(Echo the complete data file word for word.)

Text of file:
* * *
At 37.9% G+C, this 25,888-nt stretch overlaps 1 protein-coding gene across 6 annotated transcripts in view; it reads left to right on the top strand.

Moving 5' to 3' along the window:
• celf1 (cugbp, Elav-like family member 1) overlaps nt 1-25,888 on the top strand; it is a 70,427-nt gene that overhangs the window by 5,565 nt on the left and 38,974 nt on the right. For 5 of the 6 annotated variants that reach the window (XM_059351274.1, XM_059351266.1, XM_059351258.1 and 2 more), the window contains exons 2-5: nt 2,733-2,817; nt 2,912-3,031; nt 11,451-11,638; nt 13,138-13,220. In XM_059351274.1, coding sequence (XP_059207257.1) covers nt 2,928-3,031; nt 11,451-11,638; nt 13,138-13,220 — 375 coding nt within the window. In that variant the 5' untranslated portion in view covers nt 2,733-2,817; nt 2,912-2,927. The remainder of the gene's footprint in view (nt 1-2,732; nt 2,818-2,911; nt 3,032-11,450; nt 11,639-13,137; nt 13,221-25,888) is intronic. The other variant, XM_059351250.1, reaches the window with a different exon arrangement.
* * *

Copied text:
At 37.9% G+C, this 25,888-nt stretch overlaps 1 protein-coding gene across 6 annotated transcripts in view; it reads left to right on the top strand.

Moving 5' to 3' along the window:
• celf1 (cugbp, Elav-like family member 1) overlaps nt 1-25,888 on the top strand; it is a 70,427-nt gene that overhangs the window by 5,565 nt on the left and 38,974 nt on the right. For 5 of the 6 annotated variants that reach the window (XM_059351274.1, XM_059351266.1, XM_059351258.1 and 2 more), the window contains exons 2-5: nt 2,733-2,817; nt 2,912-3,031; nt 11,451-11,638; nt 13,138-13,220. In XM_059351274.1, coding sequence (XP_059207257.1) covers nt 2,928-3,031; nt 11,451-11,638; nt 13,138-13,220 — 375 coding nt within the window. In that variant the 5' untranslated portion in view covers nt 2,733-2,817; nt 2,912-2,927. The remainder of the gene's footprint in view (nt 1-2,732; nt 2,818-2,911; nt 3,032-11,450; nt 11,639-13,137; nt 13,221-25,888) is intronic. The other variant, XM_059351250.1, reaches the window with a different exon arrangement.